Show Manager is a game I have heard of since long ago. Each player has four identical musicals to produce, and you try to make your productions as good as possible, by employing actors who are best suited for the roles in the musicals.

Me (right) explaining Show Manager to another player. I had only read the rules and had not played it myself at the time.

Every turn there are four actors (and I mean including actresses) displayed on the board, each costing $0K to $3K. You must hire one (except when you are putting up a show). Each actor is suitable for playing one to three roles in the four musicals in the game, to different extents. E.g. (I'm making up the names here...) Tom Cruise can play Ethan Hawke in Mission Impossible at a value of 9, and can play William Wallace in Braveheart at a value of 5, but is not suitable for any other roles in any other musicals in the game. So, you try to collect suitable actors to produce your musicals. When you produce a musical, suitable actors add value to your production, unsuitable actors don't. It is also important to find suitable actors because a full cast of suitable actors will give you bonus points. There are some "joker" actors who are suitable for all roles, but their value is a lowly 1.

The actors. The colours and alphabets indicate which musical and which role they are suitable for. The number indicate their value if they play that particular role in that particular musical.

The board above are for the ranking of completed productions. The board below is for displaying the four actors for hire every turn.

Now the tricky part is you have limited time to release your productions. Whenever you release a production, you must not have more than two "leftover" actors in your hand. Every round you must hire one actor. When you only have very few actors in your hand, you still have some flexibility in deciding which musical you want to use them for. However, as your hand size increase, you have to more or less make up your mind about which musical you are going to produce next, because you must focus on getting actors suitable for the roles in that musical.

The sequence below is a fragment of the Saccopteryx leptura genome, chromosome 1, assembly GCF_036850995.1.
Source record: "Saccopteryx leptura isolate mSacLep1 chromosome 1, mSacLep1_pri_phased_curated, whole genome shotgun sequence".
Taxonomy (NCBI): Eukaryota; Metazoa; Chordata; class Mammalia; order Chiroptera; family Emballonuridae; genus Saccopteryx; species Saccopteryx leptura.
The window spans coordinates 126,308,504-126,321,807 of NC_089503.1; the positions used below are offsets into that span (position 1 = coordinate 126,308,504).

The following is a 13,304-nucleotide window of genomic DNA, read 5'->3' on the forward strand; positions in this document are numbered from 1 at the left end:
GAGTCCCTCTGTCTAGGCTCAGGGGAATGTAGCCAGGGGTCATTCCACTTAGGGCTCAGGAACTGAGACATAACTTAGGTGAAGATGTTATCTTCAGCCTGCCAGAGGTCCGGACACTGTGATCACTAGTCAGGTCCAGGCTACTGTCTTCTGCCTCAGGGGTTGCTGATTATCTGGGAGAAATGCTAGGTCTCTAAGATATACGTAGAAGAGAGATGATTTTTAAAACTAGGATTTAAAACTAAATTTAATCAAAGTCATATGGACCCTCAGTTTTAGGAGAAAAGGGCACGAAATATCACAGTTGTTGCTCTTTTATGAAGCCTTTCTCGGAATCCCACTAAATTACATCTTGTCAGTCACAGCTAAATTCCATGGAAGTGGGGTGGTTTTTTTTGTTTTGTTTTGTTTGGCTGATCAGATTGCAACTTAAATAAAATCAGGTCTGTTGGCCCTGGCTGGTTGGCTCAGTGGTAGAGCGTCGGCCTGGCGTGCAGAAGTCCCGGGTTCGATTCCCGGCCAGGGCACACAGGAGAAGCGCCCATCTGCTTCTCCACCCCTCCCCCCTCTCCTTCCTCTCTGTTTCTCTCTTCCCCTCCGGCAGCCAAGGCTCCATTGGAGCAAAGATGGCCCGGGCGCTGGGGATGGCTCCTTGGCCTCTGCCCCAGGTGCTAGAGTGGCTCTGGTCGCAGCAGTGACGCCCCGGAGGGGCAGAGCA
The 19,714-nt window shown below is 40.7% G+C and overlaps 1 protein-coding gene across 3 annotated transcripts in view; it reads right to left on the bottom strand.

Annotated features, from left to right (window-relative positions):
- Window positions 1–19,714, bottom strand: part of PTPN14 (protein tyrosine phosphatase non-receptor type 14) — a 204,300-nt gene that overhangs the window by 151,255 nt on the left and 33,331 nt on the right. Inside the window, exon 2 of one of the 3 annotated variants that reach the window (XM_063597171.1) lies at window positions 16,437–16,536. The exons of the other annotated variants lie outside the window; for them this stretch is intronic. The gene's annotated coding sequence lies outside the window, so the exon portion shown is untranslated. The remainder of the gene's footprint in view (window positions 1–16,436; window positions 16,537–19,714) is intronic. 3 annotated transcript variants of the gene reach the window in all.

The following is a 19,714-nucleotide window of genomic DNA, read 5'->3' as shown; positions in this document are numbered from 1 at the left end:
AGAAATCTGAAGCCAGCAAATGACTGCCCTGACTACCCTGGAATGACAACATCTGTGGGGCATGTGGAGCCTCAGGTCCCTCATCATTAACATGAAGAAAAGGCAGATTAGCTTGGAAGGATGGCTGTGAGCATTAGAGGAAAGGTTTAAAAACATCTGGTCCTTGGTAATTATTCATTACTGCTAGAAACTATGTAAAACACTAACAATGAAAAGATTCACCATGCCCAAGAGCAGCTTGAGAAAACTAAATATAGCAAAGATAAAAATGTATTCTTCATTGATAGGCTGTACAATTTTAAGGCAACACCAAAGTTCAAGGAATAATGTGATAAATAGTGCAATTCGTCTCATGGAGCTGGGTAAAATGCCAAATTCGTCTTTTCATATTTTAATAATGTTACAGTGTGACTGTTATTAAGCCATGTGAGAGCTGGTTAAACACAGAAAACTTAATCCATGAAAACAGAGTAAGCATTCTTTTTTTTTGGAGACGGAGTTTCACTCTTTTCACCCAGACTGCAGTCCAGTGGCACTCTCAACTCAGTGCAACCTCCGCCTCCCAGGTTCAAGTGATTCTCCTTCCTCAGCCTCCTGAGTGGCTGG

Sometimes when you are unlucky, there are no actors on the board "usable" for you. In such cases, you can pay $2K to refresh the board, hoping you'll get a usable actor when the new cards are dealt. It can be fun too to see the next player wince when you refresh away the 9 value actor which he is waiting to hire.

Loans is an important aspect of the game, which I find is very thematic. Money is usually short. You can take loans against your earlier productions. However, doing this lowers their value - 1 value point per $1K. At game end your productions are compared against all other players' productions to determine how many victory points you earn. It is not the production value that is important, but the ranking of the production. So, it is tricky whether you should take a loan, and on which production, and how much to take. I find this thematic because it represents how you need to stage some productions to earn money to fund your next bigger production.

I was the trumpet player, so at this point in the game I have produced Ballet (blue) and King Lear (red).

This is a lighter game than I expected. I didn't like it as much as I expected, because I had expected a medium weight game. There is quite a fair bit of luck, in terms of the cards that come out. I felt a lack of control, because usually you are stuck with going for one particular musical and do not have much choice on which actor to hire. Trying to match up actors and roles and musicals is fun, but there seems to be less control than I'd like. The cheering and jeering is fun, when your opponents are getting lousy / good actors. So this is fun if played as a light game. I need to set my expectations right. Too bad the actors are all German, so I don't know any of them. It would be interesting to apply a modern movie / actors theme to this game, but I think it would be painful to try to find so many real life actors. There are many actor cards in the game.